Jordanian sources complain that when the Jordanian dignitaries visited, Tahrir people engaged in shouting and harassment, but followers of Raed Salah, Hamas, and Fatah attacked them physically.

This situation has posed a crisis between Jordan and the PA, particularly when Jordan learned that a large Tahrir rally was planned for Ramallah. Jordan demanded that the PA cancel the event, but the PA refused. Since then King Abdullah has refused to receive the PA chairman. Jordanian sources say that the PA is promoting Tahrir in order to weaken Hamas.

The PA’s acceptance by UNESCO also created a problem with Jordan. Whereas Jordan had been the one to represent the Jerusalem issue until that point, the PA did not hide its eagerness to use its UNESCO membership to gain status in the city. After Jordan applied pressure, the PA and Jordan signed an agreement saying Jordan will keep representing the Jerusalem issue in UNESCO while the PA will represent Bethlehem. 

Yet, despite the “UNESCO agreement,” Ahmed Ruweidi of Abbas’ bureau recently announced that, in any case, the PA is pushing anti-Israeli initiatives at UNESCO.61

The arm-twisting between Jordan and the Palestinians has not come to an end. At present a crisis is brewing on the issue of installing cameras on the Temple Mount which are supposed to help Jordan monitor what happens there.

At present, the issue is frozen. There is an Israeli aspect to it as well, which will not be dealt with here. Because Jordan realizes that the Palestinians will not allow the cameras to operate, the matter may have to be dropped from the agenda.

On November 4, 2015, King Abdullah summoned a broad delegation of representatives of the east Jerusalem population.62 According to people who were at the meeting, the king was sparing with his words, irate, and left immediately; his bureau chief told the delegation that Jordan had restricted its involvement in Jerusalem to the area of the mosque plaza between the walls of the compound, along with Isawiyah. As for the rest of the Jerusalem issues, Amman was renouncing any role.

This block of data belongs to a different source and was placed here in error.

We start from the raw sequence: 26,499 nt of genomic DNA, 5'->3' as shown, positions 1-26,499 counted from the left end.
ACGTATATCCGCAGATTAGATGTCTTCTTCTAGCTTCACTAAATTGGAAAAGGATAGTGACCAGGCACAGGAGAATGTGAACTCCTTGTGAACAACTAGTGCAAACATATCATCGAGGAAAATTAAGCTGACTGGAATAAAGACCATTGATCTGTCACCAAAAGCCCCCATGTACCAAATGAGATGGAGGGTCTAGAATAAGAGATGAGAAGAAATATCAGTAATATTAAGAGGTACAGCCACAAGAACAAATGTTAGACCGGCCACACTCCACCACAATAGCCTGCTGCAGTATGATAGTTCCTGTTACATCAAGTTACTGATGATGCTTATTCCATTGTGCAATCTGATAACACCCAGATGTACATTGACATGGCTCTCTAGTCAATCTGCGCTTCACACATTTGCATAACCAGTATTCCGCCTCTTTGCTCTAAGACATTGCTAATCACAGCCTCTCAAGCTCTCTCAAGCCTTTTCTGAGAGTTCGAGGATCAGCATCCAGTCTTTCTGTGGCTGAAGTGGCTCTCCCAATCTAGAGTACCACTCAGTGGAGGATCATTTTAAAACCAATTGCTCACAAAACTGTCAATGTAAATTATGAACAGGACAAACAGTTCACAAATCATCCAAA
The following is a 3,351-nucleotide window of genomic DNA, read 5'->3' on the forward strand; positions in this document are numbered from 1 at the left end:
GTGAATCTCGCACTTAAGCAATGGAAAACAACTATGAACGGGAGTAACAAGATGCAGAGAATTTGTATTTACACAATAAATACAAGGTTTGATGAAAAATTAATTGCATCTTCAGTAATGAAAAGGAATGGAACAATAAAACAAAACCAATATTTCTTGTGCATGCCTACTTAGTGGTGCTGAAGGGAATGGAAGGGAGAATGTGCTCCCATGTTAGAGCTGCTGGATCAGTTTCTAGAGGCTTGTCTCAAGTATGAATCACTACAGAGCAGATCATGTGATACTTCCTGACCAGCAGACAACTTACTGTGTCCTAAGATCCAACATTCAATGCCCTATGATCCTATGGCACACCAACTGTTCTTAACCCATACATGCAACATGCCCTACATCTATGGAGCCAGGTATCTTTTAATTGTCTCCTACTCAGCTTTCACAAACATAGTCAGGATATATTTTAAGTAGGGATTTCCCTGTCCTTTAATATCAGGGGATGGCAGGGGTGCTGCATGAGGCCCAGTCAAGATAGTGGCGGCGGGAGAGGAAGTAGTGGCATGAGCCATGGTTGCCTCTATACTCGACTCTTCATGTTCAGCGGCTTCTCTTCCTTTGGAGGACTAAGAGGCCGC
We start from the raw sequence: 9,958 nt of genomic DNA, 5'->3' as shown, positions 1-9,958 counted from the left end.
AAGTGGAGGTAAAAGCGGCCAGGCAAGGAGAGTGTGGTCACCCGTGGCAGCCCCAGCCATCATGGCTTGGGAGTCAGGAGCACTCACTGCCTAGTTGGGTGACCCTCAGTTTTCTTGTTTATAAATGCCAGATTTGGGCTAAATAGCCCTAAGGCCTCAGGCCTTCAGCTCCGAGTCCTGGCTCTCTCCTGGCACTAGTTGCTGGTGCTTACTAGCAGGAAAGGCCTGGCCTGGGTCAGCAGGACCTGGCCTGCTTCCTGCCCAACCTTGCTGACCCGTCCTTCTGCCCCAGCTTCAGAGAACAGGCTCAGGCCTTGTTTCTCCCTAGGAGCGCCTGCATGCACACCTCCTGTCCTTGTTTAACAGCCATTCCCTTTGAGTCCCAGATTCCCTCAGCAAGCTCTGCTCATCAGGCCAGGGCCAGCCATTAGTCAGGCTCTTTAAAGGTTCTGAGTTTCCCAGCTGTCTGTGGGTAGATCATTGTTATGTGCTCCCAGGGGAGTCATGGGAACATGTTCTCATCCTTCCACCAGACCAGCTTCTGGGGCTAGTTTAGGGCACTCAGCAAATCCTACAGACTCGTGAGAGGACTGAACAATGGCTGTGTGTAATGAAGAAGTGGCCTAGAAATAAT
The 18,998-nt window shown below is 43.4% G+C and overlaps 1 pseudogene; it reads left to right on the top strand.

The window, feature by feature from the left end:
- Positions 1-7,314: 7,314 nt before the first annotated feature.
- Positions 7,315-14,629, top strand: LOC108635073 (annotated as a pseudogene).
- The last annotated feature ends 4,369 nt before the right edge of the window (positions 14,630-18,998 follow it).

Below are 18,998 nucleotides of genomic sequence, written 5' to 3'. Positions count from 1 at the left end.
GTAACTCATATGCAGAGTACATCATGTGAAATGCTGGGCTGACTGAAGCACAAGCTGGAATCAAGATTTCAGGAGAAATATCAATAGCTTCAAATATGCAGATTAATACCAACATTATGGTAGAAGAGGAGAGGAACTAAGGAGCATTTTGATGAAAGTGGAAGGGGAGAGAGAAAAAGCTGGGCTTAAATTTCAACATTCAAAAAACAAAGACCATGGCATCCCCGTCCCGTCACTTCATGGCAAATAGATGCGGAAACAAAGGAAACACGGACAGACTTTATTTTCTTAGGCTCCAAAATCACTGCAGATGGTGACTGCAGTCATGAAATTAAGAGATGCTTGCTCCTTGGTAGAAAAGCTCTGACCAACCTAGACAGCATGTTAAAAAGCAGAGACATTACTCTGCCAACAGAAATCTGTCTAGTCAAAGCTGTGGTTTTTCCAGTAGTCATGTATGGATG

Another important aspect of the PA-Jordanian tensions concerns east Jerusalem’s link with Ramallah. The east Jerusalem residents hold Jordanian citizenship, but Jordan revokes the citizenship of anyone who obtains Palestinian (or Israeli) citizenship. This practice deters east Jerusalem Palestinians from joining the PA as citizens. 

In sum, Jordan is struggling in several arenas to maintain its privileged status in the mosque plaza. It has to fight the Islamic Liberation Party, Hamas, Raed Salah’s Islamic Movement, as well as Fatah to a certain extent. It maintains its status thanks to the status quo arrangement with Israel and the special role of the Waqf administration.

For their part, the Islamic movements undermine the status quo, vilify Jordan for deriving its authority from an agreement with Israel, reject Jordan, and promote Turkey.

Russia, Tahrir, and the Orthodox Christians

On January 22, 2016, the Tahrir Party issued a proclamation in east Jerusalem against the Orthodox Christians there, warning them not to help Russia purchase a property that Tahrir defined as a Waqf property from the early days of Islam in Hebron. The announcement also accused the PA of helping Russia take over this early Islamic heritage site;63 thus, Tahrir joined Daesh in attacking Christians. But whereas Daesh has concentrated on Catholics, Tahrir focused on the Orthodox link to Russia, and it is not hard to trace the influences here of the struggles in Syria where Russia backs Assad and the Shiites against Turkey and the Sunnis. Tahrir’s proclamation stated: